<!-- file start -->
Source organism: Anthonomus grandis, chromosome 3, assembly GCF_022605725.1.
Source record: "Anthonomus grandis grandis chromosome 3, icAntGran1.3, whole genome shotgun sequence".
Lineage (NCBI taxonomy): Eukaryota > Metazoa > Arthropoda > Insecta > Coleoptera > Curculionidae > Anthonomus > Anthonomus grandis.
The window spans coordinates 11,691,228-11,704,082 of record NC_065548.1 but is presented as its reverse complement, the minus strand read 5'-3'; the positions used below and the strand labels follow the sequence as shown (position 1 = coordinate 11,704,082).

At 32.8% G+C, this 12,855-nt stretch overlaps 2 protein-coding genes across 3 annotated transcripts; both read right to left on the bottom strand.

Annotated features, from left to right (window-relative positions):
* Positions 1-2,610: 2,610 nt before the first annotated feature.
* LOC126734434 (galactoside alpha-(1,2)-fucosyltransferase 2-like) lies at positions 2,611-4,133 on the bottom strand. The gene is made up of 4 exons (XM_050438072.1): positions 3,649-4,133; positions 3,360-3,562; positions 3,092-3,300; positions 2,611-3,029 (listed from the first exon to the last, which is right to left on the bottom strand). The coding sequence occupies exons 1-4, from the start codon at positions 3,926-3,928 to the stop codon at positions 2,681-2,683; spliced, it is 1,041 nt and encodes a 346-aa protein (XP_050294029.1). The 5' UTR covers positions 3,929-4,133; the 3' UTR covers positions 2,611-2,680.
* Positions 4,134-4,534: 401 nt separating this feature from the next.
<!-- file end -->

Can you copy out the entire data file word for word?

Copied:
Source organism: Anthonomus grandis, chromosome 3, assembly GCF_022605725.1.
Source record: "Anthonomus grandis grandis chromosome 3, icAntGran1.3, whole genome shotgun sequence".
Lineage (NCBI taxonomy): Eukaryota > Metazoa > Arthropoda > Insecta > Coleoptera > Curculionidae > Anthonomus > Anthonomus grandis.
The window spans coordinates 11,691,228-11,704,082 of record NC_065548.1 but is presented as its reverse complement, the minus strand read 5'-3'; the positions used below and the strand labels follow the sequence as shown (position 1 = coordinate 11,704,082).

At 32.8% G+C, this 12,855-nt stretch overlaps 2 protein-coding genes across 3 annotated transcripts; both read right to left on the bottom strand.

Annotated features, from left to right (window-relative positions):
* Positions 1-2,610: 2,610 nt before the first annotated feature.
* LOC126734434 (galactoside alpha-(1,2)-fucosyltransferase 2-like) lies at positions 2,611-4,133 on the bottom strand. The gene is made up of 4 exons (XM_050438072.1): positions 3,649-4,133; positions 3,360-3,562; positions 3,092-3,300; positions 2,611-3,029 (listed from the first exon to the last, which is right to left on the bottom strand). The coding sequence occupies exons 1-4, from the start codon at positions 3,926-3,928 to the stop codon at positions 2,681-2,683; spliced, it is 1,041 nt and encodes a 346-aa protein (XP_050294029.1). The 5' UTR covers positions 3,929-4,133; the 3' UTR covers positions 2,611-2,680.
* Positions 4,134-4,534: 401 nt separating this feature from the next.